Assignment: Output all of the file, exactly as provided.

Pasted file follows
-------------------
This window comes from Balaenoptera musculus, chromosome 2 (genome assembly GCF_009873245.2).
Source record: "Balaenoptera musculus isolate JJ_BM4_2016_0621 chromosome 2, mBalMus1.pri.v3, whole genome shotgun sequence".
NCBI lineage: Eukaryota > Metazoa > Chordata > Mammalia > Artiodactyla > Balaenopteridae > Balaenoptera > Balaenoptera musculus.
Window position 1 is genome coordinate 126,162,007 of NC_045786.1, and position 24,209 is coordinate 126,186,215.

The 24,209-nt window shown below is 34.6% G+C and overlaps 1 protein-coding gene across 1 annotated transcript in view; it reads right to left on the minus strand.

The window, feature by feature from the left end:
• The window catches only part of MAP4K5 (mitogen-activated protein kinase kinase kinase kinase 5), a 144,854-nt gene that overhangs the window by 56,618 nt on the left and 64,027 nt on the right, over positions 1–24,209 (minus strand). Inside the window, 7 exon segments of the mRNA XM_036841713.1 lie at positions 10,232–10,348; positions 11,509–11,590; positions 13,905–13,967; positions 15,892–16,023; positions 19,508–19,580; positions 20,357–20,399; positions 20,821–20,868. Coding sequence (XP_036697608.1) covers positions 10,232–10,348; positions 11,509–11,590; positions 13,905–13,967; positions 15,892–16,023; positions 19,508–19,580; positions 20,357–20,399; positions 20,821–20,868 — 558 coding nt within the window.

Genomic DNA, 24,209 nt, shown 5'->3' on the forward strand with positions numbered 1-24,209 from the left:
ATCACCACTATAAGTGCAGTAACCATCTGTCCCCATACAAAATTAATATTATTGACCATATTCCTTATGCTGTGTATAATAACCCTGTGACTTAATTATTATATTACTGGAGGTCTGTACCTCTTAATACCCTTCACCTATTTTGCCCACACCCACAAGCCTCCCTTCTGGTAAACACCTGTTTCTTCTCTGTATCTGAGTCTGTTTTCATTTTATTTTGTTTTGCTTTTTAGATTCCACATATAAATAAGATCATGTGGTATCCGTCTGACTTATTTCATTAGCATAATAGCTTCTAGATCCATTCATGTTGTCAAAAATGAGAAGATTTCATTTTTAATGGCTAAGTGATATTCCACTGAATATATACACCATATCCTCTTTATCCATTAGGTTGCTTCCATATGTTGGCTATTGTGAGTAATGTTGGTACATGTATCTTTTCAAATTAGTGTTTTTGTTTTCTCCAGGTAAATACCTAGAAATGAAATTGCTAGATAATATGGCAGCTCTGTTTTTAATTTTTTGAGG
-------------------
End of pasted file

This window comes from Balaenoptera musculus, chromosome 2 (genome assembly GCF_009873245.2).
Source record: "Balaenoptera musculus isolate JJ_BM4_2016_0621 chromosome 2, mBalMus1.pri.v3, whole genome shotgun sequence".
NCBI lineage: Eukaryota > Metazoa > Chordata > Mammalia > Artiodactyla > Balaenopteridae > Balaenoptera > Balaenoptera musculus.
Window position 1 is genome coordinate 126,162,007 of NC_045786.1, and position 24,209 is coordinate 126,186,215.

The 24,209-nt window shown below is 34.6% G+C and overlaps 1 protein-coding gene across 1 annotated transcript in view; it reads right to left on the minus strand.

The window, feature by feature from the left end:
• The window catches only part of MAP4K5 (mitogen-activated protein kinase kinase kinase kinase 5), a 144,854-nt gene that overhangs the window by 56,618 nt on the left and 64,027 nt on the right, over positions 1–24,209 (minus strand). Inside the window, 7 exon segments of the mRNA XM_036841713.1 lie at positions 10,232–10,348; positions 11,509–11,590; positions 13,905–13,967; positions 15,892–16,023; positions 19,508–19,580; positions 20,357–20,399; positions 20,821–20,868. Coding sequence (XP_036697608.1) covers positions 10,232–10,348; positions 11,509–11,590; positions 13,905–13,967; positions 15,892–16,023; positions 19,508–19,580; positions 20,357–20,399; positions 20,821–20,868 — 558 coding nt within the window.

Genomic DNA, 24,209 nt, shown 5'->3' on the forward strand with positions numbered 1-24,209 from the left:
ATCACCACTATAAGTGCAGTAACCATCTGTCCCCATACAAAATTAATATTATTGACCATATTCCTTATGCTGTGTATAATAACCCTGTGACTTAATTATTATATTACTGGAGGTCTGTACCTCTTAATACCCTTCACCTATTTTGCCCACACCCACAAGCCTCCCTTCTGGTAAACACCTGTTTCTTCTCTGTATCTGAGTCTGTTTTCATTTTATTTTGTTTTGCTTTTTAGATTCCACATATAAATAAGATCATGTGGTATCCGTCTGACTTATTTCATTAGCATAATAGCTTCTAGATCCATTCATGTTGTCAAAAATGAGAAGATTTCATTTTTAATGGCTAAGTGATATTCCACTGAATATATACACCATATCCTCTTTATCCATTAGGTTGCTTCCATATGTTGGCTATTGTGAGTAATGTTGGTACATGTATCTTTTCAAATTAGTGTTTTTGTTTTCTCCAGGTAAATACCTAGAAATGAAATTGCTAGATAATATGGCAGCTCTGTTTTTAATTTTTTGAGG